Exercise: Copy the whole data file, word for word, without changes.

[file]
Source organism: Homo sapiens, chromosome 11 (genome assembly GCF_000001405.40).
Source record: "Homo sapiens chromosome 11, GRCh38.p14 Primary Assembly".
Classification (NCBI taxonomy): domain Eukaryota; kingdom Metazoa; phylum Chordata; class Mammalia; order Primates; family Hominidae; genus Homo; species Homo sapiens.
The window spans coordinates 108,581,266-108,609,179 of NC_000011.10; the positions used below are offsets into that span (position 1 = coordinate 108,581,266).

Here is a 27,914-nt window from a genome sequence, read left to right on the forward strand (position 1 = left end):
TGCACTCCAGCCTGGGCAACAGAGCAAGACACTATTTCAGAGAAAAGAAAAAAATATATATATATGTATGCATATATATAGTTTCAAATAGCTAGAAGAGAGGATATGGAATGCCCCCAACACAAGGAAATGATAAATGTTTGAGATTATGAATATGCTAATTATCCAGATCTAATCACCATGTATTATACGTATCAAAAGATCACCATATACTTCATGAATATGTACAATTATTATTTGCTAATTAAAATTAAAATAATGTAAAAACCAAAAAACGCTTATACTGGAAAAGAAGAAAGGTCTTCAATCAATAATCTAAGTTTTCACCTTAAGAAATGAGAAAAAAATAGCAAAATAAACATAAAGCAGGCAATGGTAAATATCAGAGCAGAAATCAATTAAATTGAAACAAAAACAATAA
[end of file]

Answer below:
Source organism: Homo sapiens, chromosome 11 (genome assembly GCF_000001405.40).
Source record: "Homo sapiens chromosome 11, GRCh38.p14 Primary Assembly".
Classification (NCBI taxonomy): domain Eukaryota; kingdom Metazoa; phylum Chordata; class Mammalia; order Primates; family Hominidae; genus Homo; species Homo sapiens.
The window spans coordinates 108,581,266-108,609,179 of NC_000011.10; the positions used below are offsets into that span (position 1 = coordinate 108,581,266).

Here is a 27,914-nt window from a genome sequence, read left to right on the forward strand (position 1 = left end):
TGCACTCCAGCCTGGGCAACAGAGCAAGACACTATTTCAGAGAAAAGAAAAAAATATATATATATGTATGCATATATATAGTTTCAAATAGCTAGAAGAGAGGATATGGAATGCCCCCAACACAAGGAAATGATAAATGTTTGAGATTATGAATATGCTAATTATCCAGATCTAATCACCATGTATTATACGTATCAAAAGATCACCATATACTTCATGAATATGTACAATTATTATTTGCTAATTAAAATTAAAATAATGTAAAAACCAAAAAACGCTTATACTGGAAAAGAAGAAAGGTCTTCAATCAATAATCTAAGTTTTCACCTTAAGAAATGAGAAAAAAATAGCAAAATAAACATAAAGCAGGCAATGGTAAATATCAGAGCAGAAATCAATTAAATTGAAACAAAAACAATAA